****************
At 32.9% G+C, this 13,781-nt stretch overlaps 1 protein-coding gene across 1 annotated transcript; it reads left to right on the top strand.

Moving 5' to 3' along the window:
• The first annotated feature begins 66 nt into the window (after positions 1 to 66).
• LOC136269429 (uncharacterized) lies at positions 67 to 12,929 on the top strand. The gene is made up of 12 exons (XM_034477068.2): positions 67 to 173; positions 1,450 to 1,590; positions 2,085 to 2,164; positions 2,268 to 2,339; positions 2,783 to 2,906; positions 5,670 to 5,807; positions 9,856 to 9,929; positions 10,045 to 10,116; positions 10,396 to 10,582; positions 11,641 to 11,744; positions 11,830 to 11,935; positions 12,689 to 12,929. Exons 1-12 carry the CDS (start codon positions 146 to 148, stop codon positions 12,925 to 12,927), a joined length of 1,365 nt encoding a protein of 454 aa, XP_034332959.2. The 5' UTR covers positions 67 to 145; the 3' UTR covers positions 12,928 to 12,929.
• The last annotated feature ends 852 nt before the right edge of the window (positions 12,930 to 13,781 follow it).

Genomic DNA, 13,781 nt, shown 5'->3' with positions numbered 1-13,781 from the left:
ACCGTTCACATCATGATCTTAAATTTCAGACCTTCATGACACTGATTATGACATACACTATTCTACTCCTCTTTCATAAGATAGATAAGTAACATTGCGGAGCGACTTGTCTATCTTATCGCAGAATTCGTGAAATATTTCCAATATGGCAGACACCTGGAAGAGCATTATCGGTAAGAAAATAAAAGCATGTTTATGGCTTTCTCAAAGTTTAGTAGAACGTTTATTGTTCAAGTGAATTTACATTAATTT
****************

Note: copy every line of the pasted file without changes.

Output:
At 32.9% G+C, this 13,781-nt stretch overlaps 1 protein-coding gene across 1 annotated transcript; it reads left to right on the top strand.

Moving 5' to 3' along the window:
• The first annotated feature begins 66 nt into the window (after positions 1 to 66).
• LOC136269429 (uncharacterized) lies at positions 67 to 12,929 on the top strand. The gene is made up of 12 exons (XM_034477068.2): positions 67 to 173; positions 1,450 to 1,590; positions 2,085 to 2,164; positions 2,268 to 2,339; positions 2,783 to 2,906; positions 5,670 to 5,807; positions 9,856 to 9,929; positions 10,045 to 10,116; positions 10,396 to 10,582; positions 11,641 to 11,744; positions 11,830 to 11,935; positions 12,689 to 12,929. Exons 1-12 carry the CDS (start codon positions 146 to 148, stop codon positions 12,925 to 12,927), a joined length of 1,365 nt encoding a protein of 454 aa, XP_034332959.2. The 5' UTR covers positions 67 to 145; the 3' UTR covers positions 12,928 to 12,929.
• The last annotated feature ends 852 nt before the right edge of the window (positions 12,930 to 13,781 follow it).

Genomic DNA, 13,781 nt, shown 5'->3' with positions numbered 1-13,781 from the left:
ACCGTTCACATCATGATCTTAAATTTCAGACCTTCATGACACTGATTATGACATACACTATTCTACTCCTCTTTCATAAGATAGATAAGTAACATTGCGGAGCGACTTGTCTATCTTATCGCAGAATTCGTGAAATATTTCCAATATGGCAGACACCTGGAAGAGCATTATCGGTAAGAAAATAAAAGCATGTTTATGGCTTTCTCAAAGTTTAGTAGAACGTTTATTGTTCAAGTGAATTTACATTAATTT